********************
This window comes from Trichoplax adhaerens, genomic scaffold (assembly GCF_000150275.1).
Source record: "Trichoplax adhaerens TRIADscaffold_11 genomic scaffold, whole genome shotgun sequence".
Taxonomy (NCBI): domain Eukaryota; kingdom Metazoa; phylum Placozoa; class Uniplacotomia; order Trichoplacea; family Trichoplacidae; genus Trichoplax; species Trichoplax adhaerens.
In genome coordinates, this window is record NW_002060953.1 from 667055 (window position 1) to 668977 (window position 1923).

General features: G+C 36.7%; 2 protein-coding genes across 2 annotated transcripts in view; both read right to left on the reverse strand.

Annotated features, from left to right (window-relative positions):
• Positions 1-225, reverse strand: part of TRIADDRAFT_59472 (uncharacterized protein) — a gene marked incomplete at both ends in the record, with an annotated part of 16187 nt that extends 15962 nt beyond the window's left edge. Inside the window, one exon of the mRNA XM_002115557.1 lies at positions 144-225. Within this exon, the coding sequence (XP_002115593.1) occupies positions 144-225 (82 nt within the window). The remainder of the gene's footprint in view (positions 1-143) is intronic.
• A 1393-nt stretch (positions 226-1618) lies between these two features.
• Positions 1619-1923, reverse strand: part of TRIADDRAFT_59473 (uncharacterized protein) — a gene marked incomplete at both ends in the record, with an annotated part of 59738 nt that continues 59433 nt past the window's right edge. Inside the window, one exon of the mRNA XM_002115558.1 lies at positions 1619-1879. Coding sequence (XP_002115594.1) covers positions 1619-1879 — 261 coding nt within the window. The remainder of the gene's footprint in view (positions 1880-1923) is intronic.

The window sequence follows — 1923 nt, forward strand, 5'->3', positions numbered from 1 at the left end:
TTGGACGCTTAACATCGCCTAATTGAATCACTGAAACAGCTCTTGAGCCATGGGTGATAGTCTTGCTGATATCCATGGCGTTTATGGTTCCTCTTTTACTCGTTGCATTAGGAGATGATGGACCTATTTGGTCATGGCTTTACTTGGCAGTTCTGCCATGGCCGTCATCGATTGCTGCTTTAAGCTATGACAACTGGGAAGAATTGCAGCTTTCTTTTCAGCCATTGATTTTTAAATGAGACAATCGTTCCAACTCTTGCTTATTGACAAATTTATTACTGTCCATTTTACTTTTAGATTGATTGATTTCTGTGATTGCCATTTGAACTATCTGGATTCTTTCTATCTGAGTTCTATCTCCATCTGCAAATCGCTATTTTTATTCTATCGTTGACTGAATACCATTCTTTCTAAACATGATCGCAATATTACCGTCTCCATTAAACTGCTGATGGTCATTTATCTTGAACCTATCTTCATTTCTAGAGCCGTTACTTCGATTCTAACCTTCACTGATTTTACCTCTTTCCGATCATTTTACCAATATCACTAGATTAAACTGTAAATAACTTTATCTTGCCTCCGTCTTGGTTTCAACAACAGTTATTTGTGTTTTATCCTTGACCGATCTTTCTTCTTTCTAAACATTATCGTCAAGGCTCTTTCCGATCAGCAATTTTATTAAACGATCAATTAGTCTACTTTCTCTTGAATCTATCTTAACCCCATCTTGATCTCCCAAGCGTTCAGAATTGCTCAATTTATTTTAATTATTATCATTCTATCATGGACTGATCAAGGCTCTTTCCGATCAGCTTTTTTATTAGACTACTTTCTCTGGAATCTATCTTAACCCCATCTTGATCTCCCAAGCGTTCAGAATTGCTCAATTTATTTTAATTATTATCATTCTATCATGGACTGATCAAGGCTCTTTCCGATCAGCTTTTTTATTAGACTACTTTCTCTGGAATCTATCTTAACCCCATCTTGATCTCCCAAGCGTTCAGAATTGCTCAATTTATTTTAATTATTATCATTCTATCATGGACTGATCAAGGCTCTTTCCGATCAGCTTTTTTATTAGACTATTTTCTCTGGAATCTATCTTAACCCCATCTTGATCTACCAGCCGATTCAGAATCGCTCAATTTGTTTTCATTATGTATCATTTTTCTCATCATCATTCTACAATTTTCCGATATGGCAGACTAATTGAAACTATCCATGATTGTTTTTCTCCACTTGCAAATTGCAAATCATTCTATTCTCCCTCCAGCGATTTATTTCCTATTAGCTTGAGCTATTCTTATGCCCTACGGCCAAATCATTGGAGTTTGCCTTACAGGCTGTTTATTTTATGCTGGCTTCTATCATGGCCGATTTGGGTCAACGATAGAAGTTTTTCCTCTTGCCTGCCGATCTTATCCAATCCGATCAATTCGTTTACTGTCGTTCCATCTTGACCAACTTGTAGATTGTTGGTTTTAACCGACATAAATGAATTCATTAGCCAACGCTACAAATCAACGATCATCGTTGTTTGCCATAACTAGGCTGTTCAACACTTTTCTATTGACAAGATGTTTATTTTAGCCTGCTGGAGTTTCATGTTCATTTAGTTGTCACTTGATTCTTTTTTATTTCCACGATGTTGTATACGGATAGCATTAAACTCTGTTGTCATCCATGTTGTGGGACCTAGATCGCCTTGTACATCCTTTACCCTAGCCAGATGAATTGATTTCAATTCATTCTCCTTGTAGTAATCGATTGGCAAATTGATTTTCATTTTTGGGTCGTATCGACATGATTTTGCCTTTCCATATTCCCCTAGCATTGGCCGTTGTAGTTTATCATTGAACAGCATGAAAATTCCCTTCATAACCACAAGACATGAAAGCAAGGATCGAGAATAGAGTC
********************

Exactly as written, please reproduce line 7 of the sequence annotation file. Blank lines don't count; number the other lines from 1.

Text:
• Positions 1-225, reverse strand: part of TRIADDRAFT_59472 (uncharacterized protein) — a gene marked incomplete at both ends in the record, with an annotated part of 16187 nt that extends 15962 nt beyond the window's left edge. Inside the window, one exon of the mRNA XM_002115557.1 lies at positions 144-225. Within this exon, the coding sequence (XP_002115593.1) occupies positions 144-225 (82 nt within the window). The remainder of the gene's footprint in view (positions 1-143) is intronic.